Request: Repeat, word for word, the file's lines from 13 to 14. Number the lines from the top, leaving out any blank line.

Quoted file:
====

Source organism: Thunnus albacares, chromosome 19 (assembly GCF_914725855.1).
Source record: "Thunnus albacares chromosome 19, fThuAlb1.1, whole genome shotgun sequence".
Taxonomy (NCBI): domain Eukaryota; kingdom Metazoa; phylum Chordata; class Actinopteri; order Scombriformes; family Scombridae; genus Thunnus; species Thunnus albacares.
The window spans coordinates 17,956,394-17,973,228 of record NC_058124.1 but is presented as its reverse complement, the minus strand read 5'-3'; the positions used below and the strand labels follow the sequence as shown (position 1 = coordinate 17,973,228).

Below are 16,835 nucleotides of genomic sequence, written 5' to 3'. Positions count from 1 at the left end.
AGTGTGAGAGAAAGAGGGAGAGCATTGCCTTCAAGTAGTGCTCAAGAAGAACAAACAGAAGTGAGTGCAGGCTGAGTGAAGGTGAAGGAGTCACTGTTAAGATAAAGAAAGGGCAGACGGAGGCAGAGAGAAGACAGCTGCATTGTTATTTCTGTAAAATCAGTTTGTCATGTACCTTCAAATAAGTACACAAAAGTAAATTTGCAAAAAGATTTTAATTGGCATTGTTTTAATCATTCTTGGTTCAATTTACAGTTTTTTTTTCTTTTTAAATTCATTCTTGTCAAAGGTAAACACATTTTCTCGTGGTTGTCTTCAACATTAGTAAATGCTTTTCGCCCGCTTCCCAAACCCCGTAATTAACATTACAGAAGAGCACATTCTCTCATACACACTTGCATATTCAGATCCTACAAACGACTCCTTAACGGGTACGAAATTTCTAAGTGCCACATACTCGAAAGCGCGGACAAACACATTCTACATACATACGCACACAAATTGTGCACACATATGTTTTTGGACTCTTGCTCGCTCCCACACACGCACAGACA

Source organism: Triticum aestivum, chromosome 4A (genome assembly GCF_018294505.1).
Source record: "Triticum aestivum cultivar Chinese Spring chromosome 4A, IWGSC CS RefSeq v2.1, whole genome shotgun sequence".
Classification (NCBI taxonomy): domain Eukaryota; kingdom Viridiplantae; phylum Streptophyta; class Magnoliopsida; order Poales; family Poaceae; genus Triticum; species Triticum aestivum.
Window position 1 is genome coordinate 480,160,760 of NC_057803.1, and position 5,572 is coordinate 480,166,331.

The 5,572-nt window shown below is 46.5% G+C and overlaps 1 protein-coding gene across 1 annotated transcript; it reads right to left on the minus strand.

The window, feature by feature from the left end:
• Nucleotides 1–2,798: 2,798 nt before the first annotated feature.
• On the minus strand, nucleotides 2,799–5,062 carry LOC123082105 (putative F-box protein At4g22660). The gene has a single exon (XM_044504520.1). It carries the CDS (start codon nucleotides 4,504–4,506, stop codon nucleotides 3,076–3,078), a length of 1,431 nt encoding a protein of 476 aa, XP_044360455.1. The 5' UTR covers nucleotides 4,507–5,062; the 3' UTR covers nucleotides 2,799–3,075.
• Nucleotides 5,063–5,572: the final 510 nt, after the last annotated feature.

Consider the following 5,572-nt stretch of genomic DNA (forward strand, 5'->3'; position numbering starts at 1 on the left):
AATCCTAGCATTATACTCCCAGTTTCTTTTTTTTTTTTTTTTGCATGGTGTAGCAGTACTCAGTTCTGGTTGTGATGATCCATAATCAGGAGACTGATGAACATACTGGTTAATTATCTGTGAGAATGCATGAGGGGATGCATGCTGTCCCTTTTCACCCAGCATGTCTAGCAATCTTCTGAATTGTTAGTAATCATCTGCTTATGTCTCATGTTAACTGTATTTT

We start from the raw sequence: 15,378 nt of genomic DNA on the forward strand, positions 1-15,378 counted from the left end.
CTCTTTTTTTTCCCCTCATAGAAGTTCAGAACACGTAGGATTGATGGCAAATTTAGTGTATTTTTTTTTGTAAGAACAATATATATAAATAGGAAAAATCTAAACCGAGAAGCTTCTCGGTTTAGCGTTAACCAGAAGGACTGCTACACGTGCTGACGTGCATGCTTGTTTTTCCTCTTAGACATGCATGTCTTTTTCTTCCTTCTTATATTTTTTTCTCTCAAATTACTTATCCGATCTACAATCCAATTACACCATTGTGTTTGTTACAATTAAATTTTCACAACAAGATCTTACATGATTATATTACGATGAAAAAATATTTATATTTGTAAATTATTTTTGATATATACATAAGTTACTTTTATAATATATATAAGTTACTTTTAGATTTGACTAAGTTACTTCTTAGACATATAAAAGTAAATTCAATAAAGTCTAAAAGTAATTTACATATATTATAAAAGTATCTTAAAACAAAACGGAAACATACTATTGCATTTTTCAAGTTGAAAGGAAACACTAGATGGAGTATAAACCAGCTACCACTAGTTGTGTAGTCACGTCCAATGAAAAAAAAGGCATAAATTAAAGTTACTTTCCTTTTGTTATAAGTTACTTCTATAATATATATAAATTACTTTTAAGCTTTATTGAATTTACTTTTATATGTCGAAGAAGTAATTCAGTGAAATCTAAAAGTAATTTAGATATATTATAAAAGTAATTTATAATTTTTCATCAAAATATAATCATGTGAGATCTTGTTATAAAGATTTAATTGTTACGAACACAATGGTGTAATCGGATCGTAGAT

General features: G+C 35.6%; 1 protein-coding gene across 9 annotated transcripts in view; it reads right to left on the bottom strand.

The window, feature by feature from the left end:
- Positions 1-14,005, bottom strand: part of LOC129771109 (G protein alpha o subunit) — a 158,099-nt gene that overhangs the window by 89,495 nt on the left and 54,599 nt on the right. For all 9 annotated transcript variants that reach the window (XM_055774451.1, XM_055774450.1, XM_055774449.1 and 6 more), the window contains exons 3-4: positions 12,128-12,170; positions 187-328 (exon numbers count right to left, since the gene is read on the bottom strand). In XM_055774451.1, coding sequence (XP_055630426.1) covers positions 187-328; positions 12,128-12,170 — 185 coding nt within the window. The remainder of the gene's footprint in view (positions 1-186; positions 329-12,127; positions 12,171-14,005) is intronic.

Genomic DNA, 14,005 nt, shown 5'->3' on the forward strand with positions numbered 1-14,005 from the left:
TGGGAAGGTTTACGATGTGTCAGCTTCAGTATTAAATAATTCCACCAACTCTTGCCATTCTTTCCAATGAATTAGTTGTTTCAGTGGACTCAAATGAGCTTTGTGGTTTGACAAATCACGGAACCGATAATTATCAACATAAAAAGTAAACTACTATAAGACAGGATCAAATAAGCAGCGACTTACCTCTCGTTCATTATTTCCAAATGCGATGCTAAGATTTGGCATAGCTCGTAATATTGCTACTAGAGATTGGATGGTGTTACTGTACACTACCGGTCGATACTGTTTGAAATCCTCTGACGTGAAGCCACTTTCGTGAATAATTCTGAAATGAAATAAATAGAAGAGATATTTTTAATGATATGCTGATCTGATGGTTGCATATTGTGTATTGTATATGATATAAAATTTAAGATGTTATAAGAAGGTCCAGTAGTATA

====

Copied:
• Nucleotides 1–2,798: 2,798 nt before the first annotated feature.
• On the minus strand, nucleotides 2,799–5,062 carry LOC123082105 (putative F-box protein At4g22660). The gene has a single exon (XM_044504520.1). It carries the CDS (start codon nucleotides 4,504–4,506, stop codon nucleotides 3,076–3,078), a length of 1,431 nt encoding a protein of 476 aa, XP_044360455.1. The 5' UTR covers nucleotides 4,507–5,062; the 3' UTR covers nucleotides 2,799–3,075.